It is, perhaps, a great irony that someplace so full of raw, untouched wildness, life, and death could be the very setting bringing me the most peace. I’m never really sure whether the intense bursts of adrenaline and miles of hiking are the reason behind my serene smile of utter contentment, or if it’s simply due to the remote location of Hallo Bay Wilderness Camp, an hour’s flight from Homer.
I try not to think about it too much.
Hallo Bay Wilderness Camp is my happy place, a quonset-hutted compound of simplicity that brings me back every year for an emotional, physical, and spiritual battery recharge. It’s my place to simply be without thinking about anything else except the reality of one still, small voice in a place so much larger than me. I selfishly guard this place; AK Dad and Kid have not accompanied me across Cook Inlet, yet, for every time I go, I say “I need this for me.”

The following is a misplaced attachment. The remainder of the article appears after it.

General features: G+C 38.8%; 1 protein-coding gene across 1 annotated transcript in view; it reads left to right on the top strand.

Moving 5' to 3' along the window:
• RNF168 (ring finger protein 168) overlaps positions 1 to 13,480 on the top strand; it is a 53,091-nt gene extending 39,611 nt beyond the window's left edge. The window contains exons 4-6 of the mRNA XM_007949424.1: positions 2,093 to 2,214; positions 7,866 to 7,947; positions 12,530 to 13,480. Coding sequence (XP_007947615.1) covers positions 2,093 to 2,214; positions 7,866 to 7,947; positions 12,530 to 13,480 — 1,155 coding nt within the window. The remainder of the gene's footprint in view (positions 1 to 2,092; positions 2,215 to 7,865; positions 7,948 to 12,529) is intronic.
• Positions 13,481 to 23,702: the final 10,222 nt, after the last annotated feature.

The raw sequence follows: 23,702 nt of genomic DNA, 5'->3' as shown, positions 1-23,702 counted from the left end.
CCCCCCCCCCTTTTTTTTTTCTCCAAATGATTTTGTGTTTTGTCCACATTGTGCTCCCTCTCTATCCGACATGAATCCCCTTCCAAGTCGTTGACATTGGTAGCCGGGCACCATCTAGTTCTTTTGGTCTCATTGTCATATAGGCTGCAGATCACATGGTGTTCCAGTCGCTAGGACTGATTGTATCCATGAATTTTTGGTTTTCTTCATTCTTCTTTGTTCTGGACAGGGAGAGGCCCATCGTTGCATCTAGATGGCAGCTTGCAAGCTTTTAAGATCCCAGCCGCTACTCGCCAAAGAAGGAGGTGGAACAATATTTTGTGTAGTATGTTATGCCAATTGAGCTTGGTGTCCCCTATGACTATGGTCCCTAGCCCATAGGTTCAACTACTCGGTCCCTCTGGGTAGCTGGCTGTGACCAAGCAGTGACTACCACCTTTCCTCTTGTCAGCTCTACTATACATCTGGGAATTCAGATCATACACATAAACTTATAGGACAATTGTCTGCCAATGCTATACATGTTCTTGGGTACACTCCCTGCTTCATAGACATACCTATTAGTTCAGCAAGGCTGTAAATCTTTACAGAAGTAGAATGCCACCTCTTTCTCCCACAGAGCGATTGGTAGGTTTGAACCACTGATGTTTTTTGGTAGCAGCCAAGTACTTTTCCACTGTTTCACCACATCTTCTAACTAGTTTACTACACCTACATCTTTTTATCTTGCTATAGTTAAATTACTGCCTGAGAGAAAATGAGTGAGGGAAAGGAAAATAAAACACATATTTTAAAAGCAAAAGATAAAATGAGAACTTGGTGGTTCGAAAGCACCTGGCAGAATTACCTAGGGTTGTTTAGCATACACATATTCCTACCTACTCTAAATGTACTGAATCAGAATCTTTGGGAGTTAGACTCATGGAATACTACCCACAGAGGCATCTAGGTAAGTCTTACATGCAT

The experience of Hallo Bay is quiet, yet forceful. Days are spent observing bears in wide-open landscapes and narrow channels where each second is random from the next, and disconnecting from the moment means a loss of perspective, especially within the realm of knowing what to do, and when, how, or why. A delicate dance of trust developes the more I visit; without it the whole successful system would collapse mightily. Guides, guests, bears; each must depend upon the other through consistency of behavior, and it is that reason that keeps me coming back.
My last visit left me shaken. My return this weekend was triumphant.
I put the camera down after a few successful shots and just was.
It was a good way to be.